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Progressive formation of modern drumlins at Múlajökull, Iceland: stratigraphical and morphological evidence

Journal article
Authors Ívar Örn Benediktsson
Sverrir A. Jónsson
Anders Schomacker
Mark D. Johnson
Ólafur Ingólfsson
Lucas Zoet
Neal R. Iverson
Johann Stötter
Published in Boreas
Volume 45
Pages 567-583
ISSN 0300-9483
Publication year 2016
Published at Department of Earth Sciences
Pages 567-583
Language en
Links doi.org/10.1111/bor.12195
Subject categories Geology

Abstract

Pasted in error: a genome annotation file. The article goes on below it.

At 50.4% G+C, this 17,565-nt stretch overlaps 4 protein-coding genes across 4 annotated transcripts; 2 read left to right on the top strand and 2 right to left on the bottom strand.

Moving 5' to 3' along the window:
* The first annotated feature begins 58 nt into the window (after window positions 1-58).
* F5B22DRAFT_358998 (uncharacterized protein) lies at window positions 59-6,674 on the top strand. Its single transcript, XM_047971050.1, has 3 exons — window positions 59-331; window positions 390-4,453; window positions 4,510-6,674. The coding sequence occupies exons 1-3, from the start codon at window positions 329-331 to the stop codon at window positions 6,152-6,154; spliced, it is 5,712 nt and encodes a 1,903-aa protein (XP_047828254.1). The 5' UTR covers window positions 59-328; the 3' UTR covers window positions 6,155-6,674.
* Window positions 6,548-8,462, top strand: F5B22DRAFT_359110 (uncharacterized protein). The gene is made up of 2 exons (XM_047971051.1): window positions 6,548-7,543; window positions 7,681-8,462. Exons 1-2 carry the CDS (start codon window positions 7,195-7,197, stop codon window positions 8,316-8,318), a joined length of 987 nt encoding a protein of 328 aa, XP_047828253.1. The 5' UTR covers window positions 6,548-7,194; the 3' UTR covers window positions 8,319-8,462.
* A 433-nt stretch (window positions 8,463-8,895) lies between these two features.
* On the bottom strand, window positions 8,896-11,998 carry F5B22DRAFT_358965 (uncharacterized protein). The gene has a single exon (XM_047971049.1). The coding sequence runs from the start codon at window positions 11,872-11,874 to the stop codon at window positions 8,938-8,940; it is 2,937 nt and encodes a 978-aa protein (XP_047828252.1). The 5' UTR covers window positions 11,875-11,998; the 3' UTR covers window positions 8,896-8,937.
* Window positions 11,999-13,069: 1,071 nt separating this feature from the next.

© 2016 Collegium Boreas. Published by John Wiley & Sons Ltd The drumlin field at Múlajökull, Iceland, is considered to be an active field in that partly and fully ice-covered drumlins are being shaped by the current glacier regime. We test the hypothesis that the drumlins form by a combination of erosion and deposition during successive surge cycles. We mapped and measured 143 drumlins and studied their stratigraphy in four exposures. All exposures reveal several till units where the youngest till commonly truncates older tills on the drumlin flanks and proximal slope. Drumlins inside a 1992 moraine are relatively long and narrow whereas drumlins outside the moraine are wider and shorter. A conceptual model suggests that radial crevasses create spatial heterogeneity in normal stress on the bed so that deposition is favoured beneath crevasses and erosion in adjacent areas. Consequently, the crevasse pattern of the glacier controls the location of proto-drumlins. A feedback mechanism leads to continued crevassing and increased sedimentation at the location of the proto-drumlins. The drumlin relief and elongation ratio increases as the glacier erodes the sides and drapes a new till over the landform through successive surges. Our observations of this only known active drumlin field may have implications for the formation and morphological evolution of Pleistocene drumlin fields with similar composition, and our model may be tested on modern drumlins that may become exposed upon future ice retreat.

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